Helping university students learn how to learn
Ecole polytechnique fédérale de Lausanne (EPFL)
14th February 2017
Self-regulation of learning by students has been found to be strongly associated with academic attainment. This self-regulation can be aided by using assessment rubrics, formative assessment, encouraging students to “think out loud”, or by explicitly teaching students problem-solving and study skills strategies.
This one-day conference will host presentations from teachers, faculty developers and researchers, addressing a range of strategies currently being developed to help university students learn how to learn. Presentations will include:
- examples of university-level study skills programmes using both on-site and on-line approaches,
- strategies to develop students’ ability to think within their disciplines,
- examples of teacher development workshops, courses and programmes aimed at student self-regulation.
The conference programme can be downloaded here.
Morning Plenary Session
Pierre Vandergheynst is Vice President for Education in the Ecole polytechnique fédérale de lausanne (EPFL). He is a Full Professor of Electrical Engineering and, by courtesy, of Computer and Communication Sciences. Prior to becoming Vice President, he was Vice Provost for Education, and Director of the Electrical Engineering section in EPFL.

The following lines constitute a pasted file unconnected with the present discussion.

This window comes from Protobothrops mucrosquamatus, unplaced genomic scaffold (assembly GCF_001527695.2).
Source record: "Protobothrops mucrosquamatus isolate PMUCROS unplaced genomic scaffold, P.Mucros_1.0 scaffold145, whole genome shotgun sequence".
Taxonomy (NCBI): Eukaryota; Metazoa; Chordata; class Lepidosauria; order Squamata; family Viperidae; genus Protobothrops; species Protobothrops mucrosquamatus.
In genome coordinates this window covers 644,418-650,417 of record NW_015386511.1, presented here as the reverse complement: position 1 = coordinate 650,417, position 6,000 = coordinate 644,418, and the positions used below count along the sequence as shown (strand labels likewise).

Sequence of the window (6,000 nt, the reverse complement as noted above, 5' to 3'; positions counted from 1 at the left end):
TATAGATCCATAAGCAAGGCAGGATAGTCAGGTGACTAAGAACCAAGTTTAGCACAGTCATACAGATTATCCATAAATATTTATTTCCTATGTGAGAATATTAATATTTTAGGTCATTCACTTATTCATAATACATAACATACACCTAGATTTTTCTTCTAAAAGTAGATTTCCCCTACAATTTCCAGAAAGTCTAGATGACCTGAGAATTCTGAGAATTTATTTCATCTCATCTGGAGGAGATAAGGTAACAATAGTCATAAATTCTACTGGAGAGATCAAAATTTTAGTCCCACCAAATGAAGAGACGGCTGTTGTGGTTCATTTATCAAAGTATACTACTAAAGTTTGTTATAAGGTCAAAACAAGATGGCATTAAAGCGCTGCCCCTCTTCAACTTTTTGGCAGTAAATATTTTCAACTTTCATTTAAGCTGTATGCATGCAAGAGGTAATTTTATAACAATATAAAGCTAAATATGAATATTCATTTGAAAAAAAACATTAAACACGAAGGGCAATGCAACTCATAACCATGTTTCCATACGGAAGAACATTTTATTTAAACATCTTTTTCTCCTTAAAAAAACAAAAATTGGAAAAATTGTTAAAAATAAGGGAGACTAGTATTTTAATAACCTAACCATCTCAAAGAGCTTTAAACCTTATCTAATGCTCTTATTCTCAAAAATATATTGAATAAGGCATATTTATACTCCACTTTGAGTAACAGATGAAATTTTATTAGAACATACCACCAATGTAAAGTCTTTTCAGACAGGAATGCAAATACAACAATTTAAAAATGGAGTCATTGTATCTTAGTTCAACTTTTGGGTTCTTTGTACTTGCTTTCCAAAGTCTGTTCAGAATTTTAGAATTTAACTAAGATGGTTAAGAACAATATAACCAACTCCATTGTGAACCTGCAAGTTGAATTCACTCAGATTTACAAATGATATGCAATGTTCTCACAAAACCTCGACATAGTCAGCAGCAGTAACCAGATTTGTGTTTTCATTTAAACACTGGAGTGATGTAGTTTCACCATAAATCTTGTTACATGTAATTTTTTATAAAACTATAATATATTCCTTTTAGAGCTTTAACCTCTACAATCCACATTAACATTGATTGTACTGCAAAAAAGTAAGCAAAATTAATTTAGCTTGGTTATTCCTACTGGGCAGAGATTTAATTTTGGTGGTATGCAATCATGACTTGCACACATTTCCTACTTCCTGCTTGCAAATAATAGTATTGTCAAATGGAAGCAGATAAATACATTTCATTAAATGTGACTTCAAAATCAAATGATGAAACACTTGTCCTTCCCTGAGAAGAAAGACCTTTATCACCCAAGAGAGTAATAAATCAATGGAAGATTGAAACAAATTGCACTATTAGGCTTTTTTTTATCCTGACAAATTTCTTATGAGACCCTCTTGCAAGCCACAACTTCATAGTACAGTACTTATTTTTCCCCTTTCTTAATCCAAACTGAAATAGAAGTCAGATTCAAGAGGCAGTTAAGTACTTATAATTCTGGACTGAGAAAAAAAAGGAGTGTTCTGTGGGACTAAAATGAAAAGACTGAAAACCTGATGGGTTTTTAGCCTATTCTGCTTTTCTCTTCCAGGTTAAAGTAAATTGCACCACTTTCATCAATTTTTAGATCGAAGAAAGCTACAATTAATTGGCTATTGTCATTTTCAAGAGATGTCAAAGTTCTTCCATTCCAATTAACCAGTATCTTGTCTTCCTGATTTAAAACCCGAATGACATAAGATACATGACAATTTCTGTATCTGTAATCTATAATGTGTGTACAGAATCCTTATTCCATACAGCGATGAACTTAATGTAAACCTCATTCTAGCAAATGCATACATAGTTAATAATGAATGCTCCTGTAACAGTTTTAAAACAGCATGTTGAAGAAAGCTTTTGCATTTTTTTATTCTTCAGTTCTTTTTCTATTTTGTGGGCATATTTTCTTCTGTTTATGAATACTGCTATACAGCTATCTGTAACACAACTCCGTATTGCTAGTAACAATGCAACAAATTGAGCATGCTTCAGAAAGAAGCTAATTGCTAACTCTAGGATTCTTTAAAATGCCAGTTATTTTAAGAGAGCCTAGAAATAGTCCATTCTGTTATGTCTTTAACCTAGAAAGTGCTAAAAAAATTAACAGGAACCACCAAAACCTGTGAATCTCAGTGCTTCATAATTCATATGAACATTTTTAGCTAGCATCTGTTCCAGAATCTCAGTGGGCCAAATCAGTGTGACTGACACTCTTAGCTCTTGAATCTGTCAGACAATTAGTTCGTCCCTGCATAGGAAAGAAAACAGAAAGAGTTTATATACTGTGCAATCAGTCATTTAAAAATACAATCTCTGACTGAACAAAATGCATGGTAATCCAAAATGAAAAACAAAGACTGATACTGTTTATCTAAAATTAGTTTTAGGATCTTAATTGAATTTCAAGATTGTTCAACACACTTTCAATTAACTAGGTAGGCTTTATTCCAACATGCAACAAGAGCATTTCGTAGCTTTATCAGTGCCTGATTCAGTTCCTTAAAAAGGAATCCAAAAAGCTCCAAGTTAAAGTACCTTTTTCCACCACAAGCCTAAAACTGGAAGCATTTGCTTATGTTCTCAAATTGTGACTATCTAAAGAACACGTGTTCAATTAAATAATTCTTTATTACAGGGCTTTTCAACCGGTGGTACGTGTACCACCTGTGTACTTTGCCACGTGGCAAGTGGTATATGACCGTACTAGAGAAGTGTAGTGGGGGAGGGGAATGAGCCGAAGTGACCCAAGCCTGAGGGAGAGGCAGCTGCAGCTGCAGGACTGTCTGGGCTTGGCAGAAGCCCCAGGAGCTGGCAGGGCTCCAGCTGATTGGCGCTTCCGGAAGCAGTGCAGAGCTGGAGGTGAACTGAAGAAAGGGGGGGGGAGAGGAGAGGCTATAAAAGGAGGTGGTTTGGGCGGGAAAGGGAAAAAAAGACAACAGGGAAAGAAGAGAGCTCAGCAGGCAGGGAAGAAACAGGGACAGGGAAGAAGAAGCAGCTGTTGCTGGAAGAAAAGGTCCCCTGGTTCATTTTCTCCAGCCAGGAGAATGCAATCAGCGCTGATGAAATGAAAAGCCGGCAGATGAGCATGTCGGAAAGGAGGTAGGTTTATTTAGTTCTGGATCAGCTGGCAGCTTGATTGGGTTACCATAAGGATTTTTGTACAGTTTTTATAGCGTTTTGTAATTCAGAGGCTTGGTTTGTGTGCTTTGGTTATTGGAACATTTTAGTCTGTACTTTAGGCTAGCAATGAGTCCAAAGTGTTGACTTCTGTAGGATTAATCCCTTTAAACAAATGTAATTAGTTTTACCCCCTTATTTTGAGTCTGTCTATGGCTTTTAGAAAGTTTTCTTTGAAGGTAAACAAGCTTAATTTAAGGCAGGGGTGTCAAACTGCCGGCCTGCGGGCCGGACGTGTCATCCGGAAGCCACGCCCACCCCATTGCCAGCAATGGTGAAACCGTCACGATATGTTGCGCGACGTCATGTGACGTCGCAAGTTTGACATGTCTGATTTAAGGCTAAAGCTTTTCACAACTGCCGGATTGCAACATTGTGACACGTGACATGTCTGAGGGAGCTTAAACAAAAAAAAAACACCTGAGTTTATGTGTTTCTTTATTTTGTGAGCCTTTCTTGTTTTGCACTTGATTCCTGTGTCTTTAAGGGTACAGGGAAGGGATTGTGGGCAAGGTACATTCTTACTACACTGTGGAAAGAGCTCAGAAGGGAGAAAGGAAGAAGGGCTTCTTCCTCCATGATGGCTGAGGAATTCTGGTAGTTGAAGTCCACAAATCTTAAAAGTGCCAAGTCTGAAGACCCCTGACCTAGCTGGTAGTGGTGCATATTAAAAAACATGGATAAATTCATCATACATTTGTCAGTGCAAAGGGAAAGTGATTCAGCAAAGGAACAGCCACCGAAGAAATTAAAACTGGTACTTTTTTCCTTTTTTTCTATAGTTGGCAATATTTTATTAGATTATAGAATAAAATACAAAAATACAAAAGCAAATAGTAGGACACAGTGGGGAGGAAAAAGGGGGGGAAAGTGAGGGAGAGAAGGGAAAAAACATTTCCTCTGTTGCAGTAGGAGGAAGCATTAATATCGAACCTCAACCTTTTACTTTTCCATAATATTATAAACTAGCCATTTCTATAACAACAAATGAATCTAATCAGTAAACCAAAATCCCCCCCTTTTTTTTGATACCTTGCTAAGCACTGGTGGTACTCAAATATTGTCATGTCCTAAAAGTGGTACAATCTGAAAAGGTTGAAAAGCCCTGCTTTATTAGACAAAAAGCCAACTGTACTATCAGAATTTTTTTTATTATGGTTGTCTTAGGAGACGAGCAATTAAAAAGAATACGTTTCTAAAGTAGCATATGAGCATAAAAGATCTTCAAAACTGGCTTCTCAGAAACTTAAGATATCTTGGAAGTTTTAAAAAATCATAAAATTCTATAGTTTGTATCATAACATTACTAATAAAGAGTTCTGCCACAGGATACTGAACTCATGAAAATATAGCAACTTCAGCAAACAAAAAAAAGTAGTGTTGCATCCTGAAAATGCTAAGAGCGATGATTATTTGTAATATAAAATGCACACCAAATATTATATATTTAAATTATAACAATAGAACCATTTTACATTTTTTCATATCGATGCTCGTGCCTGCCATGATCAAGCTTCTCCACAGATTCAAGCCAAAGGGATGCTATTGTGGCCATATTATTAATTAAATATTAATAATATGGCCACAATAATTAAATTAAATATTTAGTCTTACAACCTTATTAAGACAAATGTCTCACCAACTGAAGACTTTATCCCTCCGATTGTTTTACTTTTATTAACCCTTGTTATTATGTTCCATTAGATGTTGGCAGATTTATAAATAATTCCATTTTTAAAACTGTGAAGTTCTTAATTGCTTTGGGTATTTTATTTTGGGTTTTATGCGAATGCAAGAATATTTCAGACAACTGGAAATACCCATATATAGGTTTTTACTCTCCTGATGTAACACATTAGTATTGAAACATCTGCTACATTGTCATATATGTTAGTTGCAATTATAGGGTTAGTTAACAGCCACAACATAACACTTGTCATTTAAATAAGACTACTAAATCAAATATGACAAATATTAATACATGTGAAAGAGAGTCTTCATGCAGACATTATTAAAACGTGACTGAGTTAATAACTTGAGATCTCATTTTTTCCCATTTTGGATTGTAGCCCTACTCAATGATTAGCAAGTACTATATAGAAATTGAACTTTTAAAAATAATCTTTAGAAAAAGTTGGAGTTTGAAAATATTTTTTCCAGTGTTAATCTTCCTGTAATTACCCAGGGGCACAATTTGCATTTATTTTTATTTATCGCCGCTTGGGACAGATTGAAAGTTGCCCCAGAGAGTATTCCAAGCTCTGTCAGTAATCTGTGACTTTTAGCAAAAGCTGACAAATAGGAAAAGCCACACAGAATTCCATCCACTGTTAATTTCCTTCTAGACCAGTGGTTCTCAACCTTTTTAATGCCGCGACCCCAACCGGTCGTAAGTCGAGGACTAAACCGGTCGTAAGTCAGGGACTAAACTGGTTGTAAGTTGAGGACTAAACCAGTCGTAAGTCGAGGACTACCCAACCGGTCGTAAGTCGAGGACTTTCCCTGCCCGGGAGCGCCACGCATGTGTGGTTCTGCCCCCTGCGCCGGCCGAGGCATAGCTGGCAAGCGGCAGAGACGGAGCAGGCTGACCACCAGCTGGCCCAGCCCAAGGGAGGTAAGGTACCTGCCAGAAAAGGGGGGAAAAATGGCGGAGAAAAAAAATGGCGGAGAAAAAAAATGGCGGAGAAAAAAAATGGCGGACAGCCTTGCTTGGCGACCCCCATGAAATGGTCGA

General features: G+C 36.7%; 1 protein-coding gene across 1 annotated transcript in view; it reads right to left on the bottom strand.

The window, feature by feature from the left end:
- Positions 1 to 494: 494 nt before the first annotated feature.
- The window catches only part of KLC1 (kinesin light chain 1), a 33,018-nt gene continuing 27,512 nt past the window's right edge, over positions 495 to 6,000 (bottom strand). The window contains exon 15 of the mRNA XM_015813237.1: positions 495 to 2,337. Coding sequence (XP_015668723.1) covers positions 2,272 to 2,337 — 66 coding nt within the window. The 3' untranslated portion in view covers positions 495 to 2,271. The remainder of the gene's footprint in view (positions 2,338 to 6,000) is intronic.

His presentation, entitled “Restructuring Education to Help Students Learn How to Learn” can be accessed here.
Kate Wall is Professor of Education in the University of Strathclyde in Scotland. Her work focuses on the development of innovative pedagogy and research methodologies that facilitate effective talking about learning. She is also interested in methodologies for supporting the development of innovative pedagogy in higher education. Kate has published dozens of papers and chapters on visual research methods in education, assessing and developing student metacognition, and on supporting innovation through practitioner inquiry. Recent publications include (2016) “Teachers as metacognitive role models”, and (2013) “Raising the profile of innovative teaching in higher education? Reflections on the EquATE Project”.
Her presentation entitled “Closing the Feedback Loop – the value of student participation in teaching and learning” can be accessed here